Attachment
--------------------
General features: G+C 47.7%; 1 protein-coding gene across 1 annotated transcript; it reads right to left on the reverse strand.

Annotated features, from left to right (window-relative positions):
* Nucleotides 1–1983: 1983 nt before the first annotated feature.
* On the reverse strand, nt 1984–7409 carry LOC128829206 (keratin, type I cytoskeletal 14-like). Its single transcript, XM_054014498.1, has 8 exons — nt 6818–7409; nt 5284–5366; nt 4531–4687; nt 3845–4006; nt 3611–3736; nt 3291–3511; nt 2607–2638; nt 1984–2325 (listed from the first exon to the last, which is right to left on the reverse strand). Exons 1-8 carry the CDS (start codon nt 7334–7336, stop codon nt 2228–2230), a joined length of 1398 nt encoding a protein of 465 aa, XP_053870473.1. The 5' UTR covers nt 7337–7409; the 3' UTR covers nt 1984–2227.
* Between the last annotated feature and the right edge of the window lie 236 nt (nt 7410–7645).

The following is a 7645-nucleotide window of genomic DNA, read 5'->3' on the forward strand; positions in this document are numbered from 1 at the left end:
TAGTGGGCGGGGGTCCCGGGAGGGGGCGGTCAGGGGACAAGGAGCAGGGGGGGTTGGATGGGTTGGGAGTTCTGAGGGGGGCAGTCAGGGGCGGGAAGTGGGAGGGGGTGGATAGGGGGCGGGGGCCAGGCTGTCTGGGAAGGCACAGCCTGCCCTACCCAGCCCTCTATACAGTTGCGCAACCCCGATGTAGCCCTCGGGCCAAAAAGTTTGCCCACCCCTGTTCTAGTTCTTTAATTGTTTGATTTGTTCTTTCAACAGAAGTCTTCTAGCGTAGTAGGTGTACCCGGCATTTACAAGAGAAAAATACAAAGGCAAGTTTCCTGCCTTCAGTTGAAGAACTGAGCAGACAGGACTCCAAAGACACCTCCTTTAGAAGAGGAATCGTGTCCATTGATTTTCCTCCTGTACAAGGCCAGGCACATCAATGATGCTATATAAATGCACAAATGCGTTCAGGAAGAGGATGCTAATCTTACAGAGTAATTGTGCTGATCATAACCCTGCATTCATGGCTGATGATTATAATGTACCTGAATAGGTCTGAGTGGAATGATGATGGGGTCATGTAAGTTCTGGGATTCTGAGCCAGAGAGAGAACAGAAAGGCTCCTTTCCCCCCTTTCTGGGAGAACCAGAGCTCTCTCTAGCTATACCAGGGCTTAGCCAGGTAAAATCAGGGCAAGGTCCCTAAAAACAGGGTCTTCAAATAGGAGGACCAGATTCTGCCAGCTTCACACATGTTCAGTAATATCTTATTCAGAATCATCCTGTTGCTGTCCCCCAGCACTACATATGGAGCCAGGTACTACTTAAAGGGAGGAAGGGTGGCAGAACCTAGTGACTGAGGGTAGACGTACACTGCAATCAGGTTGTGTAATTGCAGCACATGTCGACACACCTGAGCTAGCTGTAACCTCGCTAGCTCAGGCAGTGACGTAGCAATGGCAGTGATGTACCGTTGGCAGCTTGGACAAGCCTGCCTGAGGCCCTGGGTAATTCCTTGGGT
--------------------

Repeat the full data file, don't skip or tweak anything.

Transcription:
General features: G+C 47.7%; 1 protein-coding gene across 1 annotated transcript; it reads right to left on the reverse strand.

Annotated features, from left to right (window-relative positions):
* Nucleotides 1–1983: 1983 nt before the first annotated feature.
* On the reverse strand, nt 1984–7409 carry LOC128829206 (keratin, type I cytoskeletal 14-like). Its single transcript, XM_054014498.1, has 8 exons — nt 6818–7409; nt 5284–5366; nt 4531–4687; nt 3845–4006; nt 3611–3736; nt 3291–3511; nt 2607–2638; nt 1984–2325 (listed from the first exon to the last, which is right to left on the reverse strand). Exons 1-8 carry the CDS (start codon nt 7334–7336, stop codon nt 2228–2230), a joined length of 1398 nt encoding a protein of 465 aa, XP_053870473.1. The 5' UTR covers nt 7337–7409; the 3' UTR covers nt 1984–2227.
* Between the last annotated feature and the right edge of the window lie 236 nt (nt 7410–7645).

The following is a 7645-nucleotide window of genomic DNA, read 5'->3' on the forward strand; positions in this document are numbered from 1 at the left end:
TAGTGGGCGGGGGTCCCGGGAGGGGGCGGTCAGGGGACAAGGAGCAGGGGGGGTTGGATGGGTTGGGAGTTCTGAGGGGGGCAGTCAGGGGCGGGAAGTGGGAGGGGGTGGATAGGGGGCGGGGGCCAGGCTGTCTGGGAAGGCACAGCCTGCCCTACCCAGCCCTCTATACAGTTGCGCAACCCCGATGTAGCCCTCGGGCCAAAAAGTTTGCCCACCCCTGTTCTAGTTCTTTAATTGTTTGATTTGTTCTTTCAACAGAAGTCTTCTAGCGTAGTAGGTGTACCCGGCATTTACAAGAGAAAAATACAAAGGCAAGTTTCCTGCCTTCAGTTGAAGAACTGAGCAGACAGGACTCCAAAGACACCTCCTTTAGAAGAGGAATCGTGTCCATTGATTTTCCTCCTGTACAAGGCCAGGCACATCAATGATGCTATATAAATGCACAAATGCGTTCAGGAAGAGGATGCTAATCTTACAGAGTAATTGTGCTGATCATAACCCTGCATTCATGGCTGATGATTATAATGTACCTGAATAGGTCTGAGTGGAATGATGATGGGGTCATGTAAGTTCTGGGATTCTGAGCCAGAGAGAGAACAGAAAGGCTCCTTTCCCCCCTTTCTGGGAGAACCAGAGCTCTCTCTAGCTATACCAGGGCTTAGCCAGGTAAAATCAGGGCAAGGTCCCTAAAAACAGGGTCTTCAAATAGGAGGACCAGATTCTGCCAGCTTCACACATGTTCAGTAATATCTTATTCAGAATCATCCTGTTGCTGTCCCCCAGCACTACATATGGAGCCAGGTACTACTTAAAGGGAGGAAGGGTGGCAGAACCTAGTGACTGAGGGTAGACGTACACTGCAATCAGGTTGTGTAATTGCAGCACATGTCGACACACCTGAGCTAGCTGTAACCTCGCTAGCTCAGGCAGTGACGTAGCAATGGCAGTGATGTACCGTTGGCAGCTTGGACAAGCCTGCCTGAGGCCCTGGGTAATTCCTTGGGT